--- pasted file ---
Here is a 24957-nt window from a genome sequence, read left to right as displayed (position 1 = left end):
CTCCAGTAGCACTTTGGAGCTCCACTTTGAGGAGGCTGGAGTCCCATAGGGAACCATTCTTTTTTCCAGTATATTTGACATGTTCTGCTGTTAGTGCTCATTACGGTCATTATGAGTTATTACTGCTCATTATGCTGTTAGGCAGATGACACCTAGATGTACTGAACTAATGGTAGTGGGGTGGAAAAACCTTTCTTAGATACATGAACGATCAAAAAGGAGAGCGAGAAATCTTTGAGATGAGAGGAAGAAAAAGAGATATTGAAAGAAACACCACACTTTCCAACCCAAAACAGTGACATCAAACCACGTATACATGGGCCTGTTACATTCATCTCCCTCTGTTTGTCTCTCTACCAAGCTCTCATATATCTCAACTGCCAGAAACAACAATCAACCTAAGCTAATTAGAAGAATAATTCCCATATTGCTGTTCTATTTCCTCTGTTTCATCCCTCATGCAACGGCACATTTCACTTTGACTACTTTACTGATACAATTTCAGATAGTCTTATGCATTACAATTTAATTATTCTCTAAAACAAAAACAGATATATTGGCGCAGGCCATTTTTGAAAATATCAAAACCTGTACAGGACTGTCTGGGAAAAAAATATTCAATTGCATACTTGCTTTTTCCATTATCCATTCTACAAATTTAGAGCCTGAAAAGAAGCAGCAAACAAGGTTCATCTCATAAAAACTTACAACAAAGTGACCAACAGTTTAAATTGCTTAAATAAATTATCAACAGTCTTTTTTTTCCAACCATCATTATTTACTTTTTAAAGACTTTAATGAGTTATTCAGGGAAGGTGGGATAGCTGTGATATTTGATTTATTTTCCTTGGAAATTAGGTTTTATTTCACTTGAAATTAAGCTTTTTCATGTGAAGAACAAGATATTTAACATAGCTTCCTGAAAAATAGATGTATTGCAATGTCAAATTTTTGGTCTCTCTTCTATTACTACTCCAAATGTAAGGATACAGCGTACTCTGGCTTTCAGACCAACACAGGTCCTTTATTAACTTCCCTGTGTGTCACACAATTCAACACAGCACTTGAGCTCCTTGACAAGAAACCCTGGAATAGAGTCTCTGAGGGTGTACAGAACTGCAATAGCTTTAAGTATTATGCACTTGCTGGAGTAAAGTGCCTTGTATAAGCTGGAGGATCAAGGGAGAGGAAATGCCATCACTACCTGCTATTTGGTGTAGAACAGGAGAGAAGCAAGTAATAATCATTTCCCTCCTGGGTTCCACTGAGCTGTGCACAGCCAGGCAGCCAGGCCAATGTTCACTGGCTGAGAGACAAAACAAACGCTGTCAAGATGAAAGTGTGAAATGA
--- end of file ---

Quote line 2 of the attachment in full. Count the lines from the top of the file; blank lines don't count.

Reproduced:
CTCCAGTAGCACTTTGGAGCTCCACTTTGAGGAGGCTGGAGTCCCATAGGGAACCATTCTTTTTTCCAGTATATTTGACATGTTCTGCTGTTAGTGCTCATTACGGTCATTATGAGTTATTACTGCTCATTATGCTGTTAGGCAGATGACACCTAGATGTACTGAACTAATGGTAGTGGGGTGGAAAAACCTTTCTTAGATACATGAACGATCAAAAAGGAGAGCGAGAAATCTTTGAGATGAGAGGAAGAAAAAGAGATATTGAAAGAAACACCACACTTTCCAACCCAAAACAGTGACATCAAACCACGTATACATGGGCCTGTTACATTCATCTCCCTCTGTTTGTCTCTCTACCAAGCTCTCATATATCTCAACTGCCAGAAACAACAATCAACCTAAGCTAATTAGAAGAATAATTCCCATATTGCTGTTCTATTTCCTCTGTTTCATCCCTCATGCAACGGCACATTTCACTTTGACTACTTTACTGATACAATTTCAGATAGTCTTATGCATTACAATTTAATTATTCTCTAAAACAAAAACAGATATATTGGCGCAGGCCATTTTTGAAAATATCAAAACCTGTACAGGACTGTCTGGGAAAAAAATATTCAATTGCATACTTGCTTTTTCCATTATCCATTCTACAAATTTAGAGCCTGAAAAGAAGCAGCAAACAAGGTTCATCTCATAAAAACTTACAACAAAGTGACCAACAGTTTAAATTGCTTAAATAAATTATCAACAGTCTTTTTTTTCCAACCATCATTATTTACTTTTTAAAGACTTTAATGAGTTATTCAGGGAAGGTGGGATAGCTGTGATATTTGATTTATTTTCCTTGGAAATTAGGTTTTATTTCACTTGAAATTAAGCTTTTTCATGTGAAGAACAAGATATTTAACATAGCTTCCTGAAAAATAGATGTATTGCAATGTCAAATTTTTGGTCTCTCTTCTATTACTACTCCAAATGTAAGGATACAGCGTACTCTGGCTTTCAGACCAACACAGGTCCTTTATTAACTTCCCTGTGTGTCACACAATTCAACACAGCACTTGAGCTCCTTGACAAGAAACCCTGGAATAGAGTCTCTGAGGGTGTACAGAACTGCAATAGCTTTAAGTATTATGCACTTGCTGGAGTAAAGTGCCTTGTATAAGCTGGAGGATCAAGGGAGAGGAAATGCCATCACTACCTGCTATTTGGTGTAGAACAGGAGAGAAGCAAGTAATAATCATTTCCCTCCTGGGTTCCACTGAGCTGTGCACAGCCAGGCAGCCAGGCCAATGTTCACTGGCTGAGAGACAAAACAAACGCTGTCAAGATGAAAGTGTGAAATGA